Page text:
Conservation of Water
Proper management and storage of rainwater at a place is called water conservation or rainwater harvesting. This helps ;n ensuring availability of water during lean seasons, because rainwater is collected in dams, ponds, lakes and other small reservoirs during monsoon.
Traditional Methods of Water Harvesting in Rajasthan
- Baori: These are rectangular, square or circular reservoirs of water. The reservoir can be accessed by steps made of bricks or ornate stones and hence are also called step-wells. Because of plenty of baoris, the town of Bundi is also known as The City of Step Wells’.
- Pond: Rainwater is collected in ponds which serve as a source of drinking water for human and cattle. Most of the ponds are built near slopes.
- Lakes: Lakes are quite popular methods to conserve flowing water in this state. These lakes were built by local rulers, merchants and banjaras. Lakes provide drinking water and water for irrigation.
- Nadi: This, is a smaller form of pond which is in plenty in western Rajasthan. Nadi is used for rainwater harvesting in plains of desert. A nadi is generally 4 to 5 meter deep.
- Tanka: This is a traditional method of rainwater harvesting in western Rajasthan. This is 5 to 6 meter deep pit which is made in each house and field. Its top is covered with stones or other locally available material.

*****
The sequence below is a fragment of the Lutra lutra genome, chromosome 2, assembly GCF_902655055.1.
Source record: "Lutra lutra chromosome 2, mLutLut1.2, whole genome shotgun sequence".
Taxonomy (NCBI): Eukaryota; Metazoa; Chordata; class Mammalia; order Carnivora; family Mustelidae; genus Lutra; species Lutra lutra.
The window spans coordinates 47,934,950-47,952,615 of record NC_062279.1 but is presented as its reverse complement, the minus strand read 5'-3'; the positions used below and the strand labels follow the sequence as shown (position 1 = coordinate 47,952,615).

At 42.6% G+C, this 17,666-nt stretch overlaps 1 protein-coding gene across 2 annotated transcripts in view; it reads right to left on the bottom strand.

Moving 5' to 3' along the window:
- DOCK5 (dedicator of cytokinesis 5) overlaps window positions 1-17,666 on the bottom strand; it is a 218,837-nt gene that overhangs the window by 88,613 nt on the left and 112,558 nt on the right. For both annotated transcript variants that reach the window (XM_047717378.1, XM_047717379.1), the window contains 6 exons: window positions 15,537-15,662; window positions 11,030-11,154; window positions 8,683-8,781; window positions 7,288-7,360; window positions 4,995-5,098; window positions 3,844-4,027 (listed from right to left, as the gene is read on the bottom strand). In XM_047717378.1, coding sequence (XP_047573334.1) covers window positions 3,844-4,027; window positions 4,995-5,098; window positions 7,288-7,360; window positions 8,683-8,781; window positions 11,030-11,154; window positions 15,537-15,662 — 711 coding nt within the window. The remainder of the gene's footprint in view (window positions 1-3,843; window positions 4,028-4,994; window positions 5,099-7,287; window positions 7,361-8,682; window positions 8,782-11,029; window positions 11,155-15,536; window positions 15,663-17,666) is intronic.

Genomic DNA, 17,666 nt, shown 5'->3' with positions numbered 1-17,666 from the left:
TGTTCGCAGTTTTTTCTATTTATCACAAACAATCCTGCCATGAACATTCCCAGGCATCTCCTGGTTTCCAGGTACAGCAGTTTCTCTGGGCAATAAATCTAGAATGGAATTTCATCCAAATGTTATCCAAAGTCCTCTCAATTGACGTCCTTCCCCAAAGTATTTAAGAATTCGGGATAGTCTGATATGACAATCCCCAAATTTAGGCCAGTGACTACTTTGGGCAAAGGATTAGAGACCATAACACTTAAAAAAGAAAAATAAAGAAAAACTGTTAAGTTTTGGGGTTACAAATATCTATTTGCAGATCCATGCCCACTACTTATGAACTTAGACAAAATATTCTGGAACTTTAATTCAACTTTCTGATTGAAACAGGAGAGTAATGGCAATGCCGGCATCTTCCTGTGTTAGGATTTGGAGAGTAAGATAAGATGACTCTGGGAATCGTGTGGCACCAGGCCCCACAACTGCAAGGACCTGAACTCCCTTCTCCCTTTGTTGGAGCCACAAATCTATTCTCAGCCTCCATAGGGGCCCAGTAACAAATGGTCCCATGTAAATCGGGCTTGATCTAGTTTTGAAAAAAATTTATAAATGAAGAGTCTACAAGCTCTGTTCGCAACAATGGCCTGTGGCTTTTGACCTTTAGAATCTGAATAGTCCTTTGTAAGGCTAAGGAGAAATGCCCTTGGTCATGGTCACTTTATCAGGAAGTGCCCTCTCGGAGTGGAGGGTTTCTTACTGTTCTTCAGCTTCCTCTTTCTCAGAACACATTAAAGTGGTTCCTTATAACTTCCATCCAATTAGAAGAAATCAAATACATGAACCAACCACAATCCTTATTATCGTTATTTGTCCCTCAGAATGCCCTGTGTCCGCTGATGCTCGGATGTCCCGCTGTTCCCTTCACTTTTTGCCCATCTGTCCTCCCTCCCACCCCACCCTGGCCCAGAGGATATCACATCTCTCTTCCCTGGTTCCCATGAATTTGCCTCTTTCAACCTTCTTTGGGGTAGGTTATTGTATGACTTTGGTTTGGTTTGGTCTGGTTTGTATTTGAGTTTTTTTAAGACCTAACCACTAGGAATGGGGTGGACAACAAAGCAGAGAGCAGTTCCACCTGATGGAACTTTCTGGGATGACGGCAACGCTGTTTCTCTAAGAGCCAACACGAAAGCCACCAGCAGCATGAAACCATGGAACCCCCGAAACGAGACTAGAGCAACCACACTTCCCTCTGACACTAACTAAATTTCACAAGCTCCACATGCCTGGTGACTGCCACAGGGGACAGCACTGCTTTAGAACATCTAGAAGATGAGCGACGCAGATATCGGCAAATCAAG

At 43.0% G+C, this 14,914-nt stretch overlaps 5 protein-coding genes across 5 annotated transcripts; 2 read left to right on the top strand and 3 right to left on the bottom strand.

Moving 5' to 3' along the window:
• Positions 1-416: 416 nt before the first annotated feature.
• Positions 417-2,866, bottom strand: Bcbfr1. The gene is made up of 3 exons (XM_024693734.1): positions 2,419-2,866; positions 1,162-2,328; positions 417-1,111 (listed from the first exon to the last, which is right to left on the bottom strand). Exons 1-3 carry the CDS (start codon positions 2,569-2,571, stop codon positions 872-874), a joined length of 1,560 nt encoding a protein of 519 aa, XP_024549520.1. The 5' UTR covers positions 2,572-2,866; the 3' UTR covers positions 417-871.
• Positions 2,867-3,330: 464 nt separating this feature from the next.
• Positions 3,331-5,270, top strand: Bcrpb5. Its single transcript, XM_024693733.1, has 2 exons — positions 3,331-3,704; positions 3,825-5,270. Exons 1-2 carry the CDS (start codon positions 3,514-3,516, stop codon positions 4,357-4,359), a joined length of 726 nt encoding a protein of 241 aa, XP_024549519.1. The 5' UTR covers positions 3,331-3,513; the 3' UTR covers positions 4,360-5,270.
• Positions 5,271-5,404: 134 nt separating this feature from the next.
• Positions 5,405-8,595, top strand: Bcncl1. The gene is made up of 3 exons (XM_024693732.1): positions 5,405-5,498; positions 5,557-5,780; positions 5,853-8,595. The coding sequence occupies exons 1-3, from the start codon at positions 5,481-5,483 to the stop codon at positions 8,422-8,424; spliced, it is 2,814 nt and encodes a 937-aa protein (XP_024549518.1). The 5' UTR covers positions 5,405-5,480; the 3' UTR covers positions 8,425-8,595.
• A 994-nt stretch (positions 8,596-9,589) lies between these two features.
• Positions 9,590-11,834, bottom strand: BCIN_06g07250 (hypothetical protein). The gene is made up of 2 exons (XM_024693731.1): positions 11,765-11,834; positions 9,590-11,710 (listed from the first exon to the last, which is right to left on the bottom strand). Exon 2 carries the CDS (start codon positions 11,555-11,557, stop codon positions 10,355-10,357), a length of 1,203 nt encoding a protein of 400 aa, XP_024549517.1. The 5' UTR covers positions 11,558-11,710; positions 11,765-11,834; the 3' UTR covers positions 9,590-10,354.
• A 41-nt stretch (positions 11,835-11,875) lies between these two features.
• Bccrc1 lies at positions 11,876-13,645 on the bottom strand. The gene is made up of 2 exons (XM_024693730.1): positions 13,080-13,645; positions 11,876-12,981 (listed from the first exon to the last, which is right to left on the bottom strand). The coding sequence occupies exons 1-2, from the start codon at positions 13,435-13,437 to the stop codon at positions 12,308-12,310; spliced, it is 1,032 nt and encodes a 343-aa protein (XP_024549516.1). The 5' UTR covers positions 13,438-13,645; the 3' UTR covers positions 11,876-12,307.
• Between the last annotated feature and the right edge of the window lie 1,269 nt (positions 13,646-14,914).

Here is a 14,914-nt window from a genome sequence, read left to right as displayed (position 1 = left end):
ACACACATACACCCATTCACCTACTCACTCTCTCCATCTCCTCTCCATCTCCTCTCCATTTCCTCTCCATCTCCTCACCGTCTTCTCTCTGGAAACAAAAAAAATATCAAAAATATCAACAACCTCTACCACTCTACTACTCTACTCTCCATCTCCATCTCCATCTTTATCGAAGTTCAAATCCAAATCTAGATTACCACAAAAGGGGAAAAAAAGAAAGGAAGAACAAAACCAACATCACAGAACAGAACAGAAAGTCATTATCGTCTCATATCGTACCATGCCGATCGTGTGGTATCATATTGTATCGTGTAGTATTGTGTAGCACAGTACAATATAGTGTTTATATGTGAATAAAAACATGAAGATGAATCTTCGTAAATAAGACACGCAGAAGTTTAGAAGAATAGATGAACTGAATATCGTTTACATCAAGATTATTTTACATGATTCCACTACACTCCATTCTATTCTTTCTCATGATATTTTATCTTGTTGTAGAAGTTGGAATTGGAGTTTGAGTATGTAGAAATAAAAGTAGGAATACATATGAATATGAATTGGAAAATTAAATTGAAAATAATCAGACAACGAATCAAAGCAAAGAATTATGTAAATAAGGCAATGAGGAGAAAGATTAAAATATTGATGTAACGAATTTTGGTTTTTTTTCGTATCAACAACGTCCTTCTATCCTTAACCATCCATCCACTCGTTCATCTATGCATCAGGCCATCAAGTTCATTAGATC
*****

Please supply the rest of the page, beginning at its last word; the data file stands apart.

- Johar: This is a popular method of water rainwater harvesting in Shekhawati region and in Haryana. This is similar to tanka but its upper portion is larger than a tanka, is round and open.
- Beri or Small Well: These are made in western Rajasthan by digging a 5 to 6 meter deep pit on catchment land of pond and khadin. Its diameter is between 2 and 3 feet and walls are lined with stones.
- Khadin: Khadin is a method of water harvesting which was used by the Paliwal Brahmins of Jaisalmer during Medieval Period. This is an ideal method to ensure water for drinking and irrigation. In this method, the rainwater in hilly areas is collected along slopes by making temporary or permanent check dam.
Self-reliance for Water
The Indian government has started the ‘Jal Kranti Abhiyan’ and the Rajasthan government has started ‘Mukhyamantri Jal Swavalamban Karyakram’. The main goal of these programmes is proper watershed management at local level.
In normal course, watershed management and conservation has been done traditionally in every dhani, village and town in different forms like nadi, pond, well, baori, johar and beri. Because of these traditional systems, the western parts of Rajasthan did not suffer from shortage of water even during famine.
Chief Minister Jal Swavalamban Yojna: This scheme has been initiated by the government of Rajasthan. This scheme is aimed at making the villages self-reliant in terms of watershed management. This is aimed to be achieved through cooperation from the state government and Bhamashahs. This scheme considers the water harvesting facilities at villages as natural resources. This scheme will work on improvement in water table and will work to reinvigorate the traditional methods like well, pond, nadi and other endangered methods.